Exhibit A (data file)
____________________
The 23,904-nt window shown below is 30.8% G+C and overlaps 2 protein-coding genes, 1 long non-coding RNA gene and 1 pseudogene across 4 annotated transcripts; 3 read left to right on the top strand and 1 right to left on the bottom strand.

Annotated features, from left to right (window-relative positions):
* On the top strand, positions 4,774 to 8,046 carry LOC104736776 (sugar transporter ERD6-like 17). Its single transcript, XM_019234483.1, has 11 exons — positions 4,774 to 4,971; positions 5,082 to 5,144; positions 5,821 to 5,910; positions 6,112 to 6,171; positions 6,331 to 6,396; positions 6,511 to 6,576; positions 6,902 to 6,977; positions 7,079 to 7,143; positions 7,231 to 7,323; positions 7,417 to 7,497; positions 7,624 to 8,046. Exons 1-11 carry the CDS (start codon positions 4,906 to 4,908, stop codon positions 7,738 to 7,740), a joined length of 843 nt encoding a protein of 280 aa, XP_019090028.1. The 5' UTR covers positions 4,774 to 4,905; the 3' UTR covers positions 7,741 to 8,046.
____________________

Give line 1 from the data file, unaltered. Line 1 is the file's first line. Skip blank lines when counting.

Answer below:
The 23,904-nt window shown below is 30.8% G+C and overlaps 2 protein-coding genes, 1 long non-coding RNA gene and 1 pseudogene across 4 annotated transcripts; 3 read left to right on the top strand and 1 right to left on the bottom strand.